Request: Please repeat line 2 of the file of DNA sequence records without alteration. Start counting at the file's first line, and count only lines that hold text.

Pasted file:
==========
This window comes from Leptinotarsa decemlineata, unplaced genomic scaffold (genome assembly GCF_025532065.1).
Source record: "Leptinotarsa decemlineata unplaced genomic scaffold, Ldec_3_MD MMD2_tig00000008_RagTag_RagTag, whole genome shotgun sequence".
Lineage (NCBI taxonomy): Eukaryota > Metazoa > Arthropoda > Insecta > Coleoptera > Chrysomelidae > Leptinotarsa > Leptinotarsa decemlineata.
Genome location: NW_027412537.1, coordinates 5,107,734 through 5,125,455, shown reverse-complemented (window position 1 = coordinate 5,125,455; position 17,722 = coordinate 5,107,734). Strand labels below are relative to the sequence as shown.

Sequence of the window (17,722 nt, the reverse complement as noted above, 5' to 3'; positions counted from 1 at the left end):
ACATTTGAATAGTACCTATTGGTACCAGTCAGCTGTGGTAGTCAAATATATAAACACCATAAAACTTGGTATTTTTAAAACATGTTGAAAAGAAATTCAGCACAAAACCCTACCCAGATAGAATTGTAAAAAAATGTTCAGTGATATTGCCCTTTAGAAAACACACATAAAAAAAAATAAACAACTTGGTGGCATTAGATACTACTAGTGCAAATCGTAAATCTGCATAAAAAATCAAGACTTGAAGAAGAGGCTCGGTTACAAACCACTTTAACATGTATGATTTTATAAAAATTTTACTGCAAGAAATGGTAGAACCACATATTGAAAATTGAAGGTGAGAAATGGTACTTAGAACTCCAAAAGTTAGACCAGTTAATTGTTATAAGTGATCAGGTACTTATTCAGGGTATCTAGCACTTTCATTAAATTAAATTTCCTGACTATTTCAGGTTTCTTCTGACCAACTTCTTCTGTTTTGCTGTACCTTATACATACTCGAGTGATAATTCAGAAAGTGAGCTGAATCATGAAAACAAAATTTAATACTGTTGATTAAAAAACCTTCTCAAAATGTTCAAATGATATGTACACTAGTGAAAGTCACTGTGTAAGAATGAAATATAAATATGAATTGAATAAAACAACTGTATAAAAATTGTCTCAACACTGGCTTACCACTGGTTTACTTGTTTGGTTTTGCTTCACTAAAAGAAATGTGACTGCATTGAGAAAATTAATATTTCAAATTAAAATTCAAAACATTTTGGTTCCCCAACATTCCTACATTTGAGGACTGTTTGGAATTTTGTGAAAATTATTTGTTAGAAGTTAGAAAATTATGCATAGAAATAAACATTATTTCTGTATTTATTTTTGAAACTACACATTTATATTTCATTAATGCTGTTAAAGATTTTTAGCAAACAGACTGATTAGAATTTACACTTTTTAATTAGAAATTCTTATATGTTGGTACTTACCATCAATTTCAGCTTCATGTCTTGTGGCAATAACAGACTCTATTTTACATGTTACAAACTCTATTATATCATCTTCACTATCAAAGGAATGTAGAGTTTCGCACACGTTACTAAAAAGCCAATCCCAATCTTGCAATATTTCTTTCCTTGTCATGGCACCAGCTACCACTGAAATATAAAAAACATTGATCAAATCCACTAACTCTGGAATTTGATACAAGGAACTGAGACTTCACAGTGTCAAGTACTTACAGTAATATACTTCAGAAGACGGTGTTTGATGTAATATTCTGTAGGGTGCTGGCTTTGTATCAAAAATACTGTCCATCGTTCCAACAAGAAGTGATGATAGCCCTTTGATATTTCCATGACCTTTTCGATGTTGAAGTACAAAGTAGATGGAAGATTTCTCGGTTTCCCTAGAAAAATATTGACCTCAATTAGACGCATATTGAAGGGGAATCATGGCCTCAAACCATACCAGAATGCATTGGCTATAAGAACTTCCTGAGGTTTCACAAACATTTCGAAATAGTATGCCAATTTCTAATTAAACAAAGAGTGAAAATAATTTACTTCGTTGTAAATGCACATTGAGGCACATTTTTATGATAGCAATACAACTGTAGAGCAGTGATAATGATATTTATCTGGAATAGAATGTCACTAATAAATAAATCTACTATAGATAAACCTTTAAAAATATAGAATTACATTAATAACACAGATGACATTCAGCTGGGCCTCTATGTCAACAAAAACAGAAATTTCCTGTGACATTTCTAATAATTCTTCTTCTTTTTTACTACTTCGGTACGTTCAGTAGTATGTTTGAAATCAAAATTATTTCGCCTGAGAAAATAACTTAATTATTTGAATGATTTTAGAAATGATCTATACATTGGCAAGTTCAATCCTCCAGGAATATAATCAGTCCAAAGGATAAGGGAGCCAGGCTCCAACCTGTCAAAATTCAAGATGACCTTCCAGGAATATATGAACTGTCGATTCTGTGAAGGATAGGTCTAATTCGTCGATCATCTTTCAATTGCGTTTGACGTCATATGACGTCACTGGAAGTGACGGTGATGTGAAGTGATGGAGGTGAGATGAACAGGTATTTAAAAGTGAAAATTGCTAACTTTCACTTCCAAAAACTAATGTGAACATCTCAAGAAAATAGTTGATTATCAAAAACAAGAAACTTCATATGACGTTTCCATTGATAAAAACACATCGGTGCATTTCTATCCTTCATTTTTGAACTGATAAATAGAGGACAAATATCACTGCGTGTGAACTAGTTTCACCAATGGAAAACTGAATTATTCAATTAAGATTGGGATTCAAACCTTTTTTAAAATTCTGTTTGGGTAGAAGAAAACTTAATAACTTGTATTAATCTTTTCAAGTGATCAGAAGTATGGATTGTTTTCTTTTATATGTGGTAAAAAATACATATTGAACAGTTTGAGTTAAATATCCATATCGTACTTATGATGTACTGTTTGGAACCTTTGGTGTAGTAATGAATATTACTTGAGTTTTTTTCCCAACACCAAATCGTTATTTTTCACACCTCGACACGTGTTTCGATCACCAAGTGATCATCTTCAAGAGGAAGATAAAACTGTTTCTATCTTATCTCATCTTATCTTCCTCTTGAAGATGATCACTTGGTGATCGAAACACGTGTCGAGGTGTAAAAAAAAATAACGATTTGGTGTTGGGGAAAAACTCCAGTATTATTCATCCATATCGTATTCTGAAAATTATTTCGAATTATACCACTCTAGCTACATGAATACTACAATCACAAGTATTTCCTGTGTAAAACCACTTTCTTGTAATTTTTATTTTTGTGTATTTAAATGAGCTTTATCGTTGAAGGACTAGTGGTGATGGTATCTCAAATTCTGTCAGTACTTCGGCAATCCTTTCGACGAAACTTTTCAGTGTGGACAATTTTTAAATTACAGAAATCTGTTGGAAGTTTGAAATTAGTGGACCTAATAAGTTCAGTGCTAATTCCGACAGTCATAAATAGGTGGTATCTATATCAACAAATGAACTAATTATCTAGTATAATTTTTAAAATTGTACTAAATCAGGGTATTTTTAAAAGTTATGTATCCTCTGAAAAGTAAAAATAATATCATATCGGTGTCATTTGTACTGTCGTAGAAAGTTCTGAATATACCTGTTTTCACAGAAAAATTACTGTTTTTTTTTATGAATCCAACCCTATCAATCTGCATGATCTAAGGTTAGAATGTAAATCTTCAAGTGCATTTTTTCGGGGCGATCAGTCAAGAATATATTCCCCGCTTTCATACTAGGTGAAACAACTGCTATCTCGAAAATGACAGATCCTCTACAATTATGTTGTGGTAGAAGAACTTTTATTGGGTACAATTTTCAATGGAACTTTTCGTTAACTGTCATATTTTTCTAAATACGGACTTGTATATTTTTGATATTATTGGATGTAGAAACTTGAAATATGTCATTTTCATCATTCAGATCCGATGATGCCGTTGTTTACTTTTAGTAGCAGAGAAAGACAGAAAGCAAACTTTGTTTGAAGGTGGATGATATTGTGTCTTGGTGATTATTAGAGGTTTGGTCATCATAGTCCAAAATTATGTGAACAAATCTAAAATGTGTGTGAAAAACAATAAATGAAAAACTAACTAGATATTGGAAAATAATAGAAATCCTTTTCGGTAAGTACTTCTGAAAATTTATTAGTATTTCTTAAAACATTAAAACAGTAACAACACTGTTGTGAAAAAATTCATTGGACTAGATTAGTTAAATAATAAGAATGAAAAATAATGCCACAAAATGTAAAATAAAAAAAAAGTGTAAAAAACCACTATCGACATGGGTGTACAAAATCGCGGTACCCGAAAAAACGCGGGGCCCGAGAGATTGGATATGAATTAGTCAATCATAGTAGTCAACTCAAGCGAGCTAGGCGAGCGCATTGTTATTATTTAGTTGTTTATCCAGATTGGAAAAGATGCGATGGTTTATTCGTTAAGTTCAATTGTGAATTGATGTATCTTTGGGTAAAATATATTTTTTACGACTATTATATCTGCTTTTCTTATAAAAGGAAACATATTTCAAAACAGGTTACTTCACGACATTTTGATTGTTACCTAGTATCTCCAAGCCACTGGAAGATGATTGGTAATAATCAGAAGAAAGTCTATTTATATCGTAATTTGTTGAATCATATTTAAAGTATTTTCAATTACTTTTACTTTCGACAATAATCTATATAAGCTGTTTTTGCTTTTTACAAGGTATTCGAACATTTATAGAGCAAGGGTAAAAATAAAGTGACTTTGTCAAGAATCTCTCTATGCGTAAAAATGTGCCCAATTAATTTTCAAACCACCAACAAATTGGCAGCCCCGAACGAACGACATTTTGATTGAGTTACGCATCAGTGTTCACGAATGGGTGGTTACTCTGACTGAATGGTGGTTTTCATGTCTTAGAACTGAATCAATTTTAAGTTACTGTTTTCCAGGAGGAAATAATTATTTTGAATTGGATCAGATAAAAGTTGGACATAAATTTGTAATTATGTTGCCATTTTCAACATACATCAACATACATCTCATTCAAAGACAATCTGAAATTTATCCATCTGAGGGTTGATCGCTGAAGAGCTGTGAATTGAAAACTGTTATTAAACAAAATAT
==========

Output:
Source record: "Leptinotarsa decemlineata unplaced genomic scaffold, Ldec_3_MD MMD2_tig00000008_RagTag_RagTag, whole genome shotgun sequence".